While a final decision will not come before July, U.S.
International Trade Commission Judge David Shaw has stated that
) Xbox game console did not infringe on a patent owned by
) Motorola Mobility division. In a
released this weekend, Shaw said that the purported violation
"has not occurred in the importation into the United States, the
sale for importation, or the sale within the United States after
importation, of certain gaming and entertainment consoles,
related software, or components thereof that are alleged to
infringe asserted claims 1 and 12 of U.S. Patent No.
This lawsuit, which once included five patents, was initially
filed in 2010. At the time, Motorola Mobility was still an
independent firm. When Google acquired the device maker in 2012,
the company inherited Motorola's lawsuit.
Instead of dropping the case, Google decided to proceed.
, Motorola demanded that Microsoft pay $4 billion a year in
patent royalties for use of technology that it believed was
critical to the Xbox's functionality.
Thus far, Motorola has been
in proving that the technology, critical or not, actually
infringed on its patents.
Motorola thought that it had made some progress in April 2012
when Shaw gave his first preliminary decision, announcing that
Microsoft infringed on four out of five of the patents in
question. According to
, the International Trade Commission sent the case back to the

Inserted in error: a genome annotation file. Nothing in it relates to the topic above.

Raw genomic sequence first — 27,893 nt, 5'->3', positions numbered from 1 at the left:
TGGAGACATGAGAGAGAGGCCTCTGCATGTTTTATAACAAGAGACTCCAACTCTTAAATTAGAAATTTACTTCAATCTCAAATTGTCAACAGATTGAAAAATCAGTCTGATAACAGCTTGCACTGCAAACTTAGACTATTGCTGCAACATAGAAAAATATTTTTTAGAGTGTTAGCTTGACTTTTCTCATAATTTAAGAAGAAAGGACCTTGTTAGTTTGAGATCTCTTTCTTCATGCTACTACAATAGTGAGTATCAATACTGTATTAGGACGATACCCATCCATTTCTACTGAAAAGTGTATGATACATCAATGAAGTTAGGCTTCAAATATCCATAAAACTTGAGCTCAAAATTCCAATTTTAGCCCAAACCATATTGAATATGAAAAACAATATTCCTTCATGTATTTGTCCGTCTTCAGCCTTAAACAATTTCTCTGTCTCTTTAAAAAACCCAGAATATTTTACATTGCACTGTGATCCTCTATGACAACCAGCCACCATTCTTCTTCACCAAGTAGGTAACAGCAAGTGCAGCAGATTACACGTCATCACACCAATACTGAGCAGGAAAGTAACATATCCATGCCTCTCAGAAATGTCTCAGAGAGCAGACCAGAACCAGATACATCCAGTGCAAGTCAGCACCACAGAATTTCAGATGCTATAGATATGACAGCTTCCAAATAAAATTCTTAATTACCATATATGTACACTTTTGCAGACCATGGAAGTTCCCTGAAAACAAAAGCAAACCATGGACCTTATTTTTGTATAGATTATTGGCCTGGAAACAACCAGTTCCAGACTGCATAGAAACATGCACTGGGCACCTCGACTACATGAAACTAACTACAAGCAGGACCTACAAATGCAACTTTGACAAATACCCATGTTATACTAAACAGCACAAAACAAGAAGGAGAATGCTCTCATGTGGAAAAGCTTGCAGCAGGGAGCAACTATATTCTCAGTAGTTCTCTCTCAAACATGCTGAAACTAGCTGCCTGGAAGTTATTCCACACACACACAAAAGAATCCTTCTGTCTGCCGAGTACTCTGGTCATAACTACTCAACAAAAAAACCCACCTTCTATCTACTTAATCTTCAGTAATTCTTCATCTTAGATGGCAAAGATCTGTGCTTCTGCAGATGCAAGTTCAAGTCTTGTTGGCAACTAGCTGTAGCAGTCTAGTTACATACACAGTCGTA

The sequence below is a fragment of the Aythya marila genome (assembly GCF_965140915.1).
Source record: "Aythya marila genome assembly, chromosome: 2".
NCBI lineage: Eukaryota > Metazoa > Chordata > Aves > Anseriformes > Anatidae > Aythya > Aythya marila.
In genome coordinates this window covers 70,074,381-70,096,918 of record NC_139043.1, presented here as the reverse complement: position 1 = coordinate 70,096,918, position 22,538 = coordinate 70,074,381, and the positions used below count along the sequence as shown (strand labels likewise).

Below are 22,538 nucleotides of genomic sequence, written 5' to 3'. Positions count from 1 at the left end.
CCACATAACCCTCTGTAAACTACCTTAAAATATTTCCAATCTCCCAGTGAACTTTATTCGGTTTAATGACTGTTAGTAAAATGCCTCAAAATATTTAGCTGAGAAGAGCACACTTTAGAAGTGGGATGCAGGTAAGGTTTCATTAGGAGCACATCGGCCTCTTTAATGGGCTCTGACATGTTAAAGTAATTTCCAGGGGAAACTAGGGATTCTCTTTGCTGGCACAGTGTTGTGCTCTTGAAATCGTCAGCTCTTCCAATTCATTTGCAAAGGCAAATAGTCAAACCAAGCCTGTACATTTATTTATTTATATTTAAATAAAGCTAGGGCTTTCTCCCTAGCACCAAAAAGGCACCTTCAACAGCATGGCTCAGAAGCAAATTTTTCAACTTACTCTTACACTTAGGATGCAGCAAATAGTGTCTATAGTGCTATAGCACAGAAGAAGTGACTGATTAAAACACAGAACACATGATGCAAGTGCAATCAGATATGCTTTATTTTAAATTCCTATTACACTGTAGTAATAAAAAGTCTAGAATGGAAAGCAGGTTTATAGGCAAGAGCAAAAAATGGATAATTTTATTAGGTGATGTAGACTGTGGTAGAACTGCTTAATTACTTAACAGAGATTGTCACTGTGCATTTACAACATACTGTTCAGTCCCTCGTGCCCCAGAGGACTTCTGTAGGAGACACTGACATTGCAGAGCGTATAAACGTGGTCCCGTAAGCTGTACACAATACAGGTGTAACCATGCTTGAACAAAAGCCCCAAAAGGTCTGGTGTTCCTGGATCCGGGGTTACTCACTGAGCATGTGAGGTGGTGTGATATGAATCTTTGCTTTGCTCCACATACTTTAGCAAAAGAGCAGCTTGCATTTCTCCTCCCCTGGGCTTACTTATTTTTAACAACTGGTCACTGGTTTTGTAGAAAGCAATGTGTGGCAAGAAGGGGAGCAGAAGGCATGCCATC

judge for reconsideration before a final decision was made. Since
that time, four of the patents have been dropped from the
As expected, Microsoft and Google had differing reactions to
"We are pleased with the administrative law judge's finding
that Microsoft did not violate Motorola's patent and are
confident that this determination will be affirmed by the
commission," David Howard, corporate VP and deputy general
counsel of Microsoft, told Reuters in an e-mail.
"We are disappointed with today's determination and look
forward to the full commission's review," Google spokesman Matt
Kallman told Reuters, also via e-mail.
While this patent dispute is one of the largest and
longest-running suits in technology, it has not received as much
attention as the ongoing battle between Apple (NASDAQ:
) and Samsung. The two tech giants have been fighting worldwide
over the use of various patents, with both firms claiming that
their patents have been violated.
Apple appeared to have taken the lead after a United States
jury found that Samsung had infringed on the Mac maker's patents
and ordered Samsung to pay
$1 billion in damages
. After an appeal, a
and a number of additional court appearances, Judge Lucy Koh
reduced the award
by $450 million. Koh also announced that while the old verdict
stands, a new jury trial would be used to decide how much Samsung
should pay for infringing on Apple's patents.
Louis Bedigian is the Senior Tech Analyst and Features Writer
of Benzinga. You can reach him at 248-636-1322 or
firstname.lastname@example.org. Follow him
(c) 2013 Benzinga.com. Benzinga does not provide investment
advice. All rights reserved.
Profit with More New & Research
. Gain access to a streaming platform with all the information
you need to invest better today.
Click here to start your 14 Day Trial of Benzinga